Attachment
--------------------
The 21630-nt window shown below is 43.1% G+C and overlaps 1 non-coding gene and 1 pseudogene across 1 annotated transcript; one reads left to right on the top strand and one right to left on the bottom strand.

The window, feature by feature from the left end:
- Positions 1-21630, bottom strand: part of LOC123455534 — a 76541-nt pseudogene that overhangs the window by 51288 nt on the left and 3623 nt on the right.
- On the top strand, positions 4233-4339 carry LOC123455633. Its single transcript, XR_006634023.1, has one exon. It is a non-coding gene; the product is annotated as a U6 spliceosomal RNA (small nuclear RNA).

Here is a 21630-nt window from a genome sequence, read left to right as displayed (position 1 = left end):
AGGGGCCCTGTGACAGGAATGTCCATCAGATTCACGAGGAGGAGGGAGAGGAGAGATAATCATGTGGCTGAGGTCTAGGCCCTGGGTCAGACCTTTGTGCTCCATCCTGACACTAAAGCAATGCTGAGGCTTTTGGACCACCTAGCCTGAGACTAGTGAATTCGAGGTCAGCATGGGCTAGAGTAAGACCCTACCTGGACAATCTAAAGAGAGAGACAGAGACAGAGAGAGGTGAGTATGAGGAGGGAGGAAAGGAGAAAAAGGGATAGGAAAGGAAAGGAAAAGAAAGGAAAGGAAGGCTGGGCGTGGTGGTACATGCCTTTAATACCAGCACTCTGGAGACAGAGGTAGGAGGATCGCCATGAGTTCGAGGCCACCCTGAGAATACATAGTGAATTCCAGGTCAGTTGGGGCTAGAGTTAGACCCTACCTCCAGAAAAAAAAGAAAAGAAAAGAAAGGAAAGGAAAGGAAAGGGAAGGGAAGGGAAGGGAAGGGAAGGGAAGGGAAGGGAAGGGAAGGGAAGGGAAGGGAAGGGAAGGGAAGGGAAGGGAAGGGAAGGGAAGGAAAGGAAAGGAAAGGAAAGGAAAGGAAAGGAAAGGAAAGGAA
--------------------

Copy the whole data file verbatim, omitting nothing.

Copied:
The 21630-nt window shown below is 43.1% G+C and overlaps 1 non-coding gene and 1 pseudogene across 1 annotated transcript; one reads left to right on the top strand and one right to left on the bottom strand.

The window, feature by feature from the left end:
- Positions 1-21630, bottom strand: part of LOC123455534 — a 76541-nt pseudogene that overhangs the window by 51288 nt on the left and 3623 nt on the right.
- On the top strand, positions 4233-4339 carry LOC123455633. Its single transcript, XR_006634023.1, has one exon. It is a non-coding gene; the product is annotated as a U6 spliceosomal RNA (small nuclear RNA).

Here is a 21630-nt window from a genome sequence, read left to right as displayed (position 1 = left end):
AGGGGCCCTGTGACAGGAATGTCCATCAGATTCACGAGGAGGAGGGAGAGGAGAGATAATCATGTGGCTGAGGTCTAGGCCCTGGGTCAGACCTTTGTGCTCCATCCTGACACTAAAGCAATGCTGAGGCTTTTGGACCACCTAGCCTGAGACTAGTGAATTCGAGGTCAGCATGGGCTAGAGTAAGACCCTACCTGGACAATCTAAAGAGAGAGACAGAGACAGAGAGAGGTGAGTATGAGGAGGGAGGAAAGGAGAAAAAGGGATAGGAAAGGAAAGGAAAAGAAAGGAAAGGAAGGCTGGGCGTGGTGGTACATGCCTTTAATACCAGCACTCTGGAGACAGAGGTAGGAGGATCGCCATGAGTTCGAGGCCACCCTGAGAATACATAGTGAATTCCAGGTCAGTTGGGGCTAGAGTTAGACCCTACCTCCAGAAAAAAAAGAAAAGAAAAGAAAGGAAAGGAAAGGAAAGGGAAGGGAAGGGAAGGGAAGGGAAGGGAAGGGAAGGGAAGGGAAGGGAAGGGAAGGGAAGGGAAGGGAAGGGAAGGGAAGGGAAGGGAAGGAAAGGAAAGGAAAGGAAAGGAAAGGAAAGGAAAGGAAAGGAA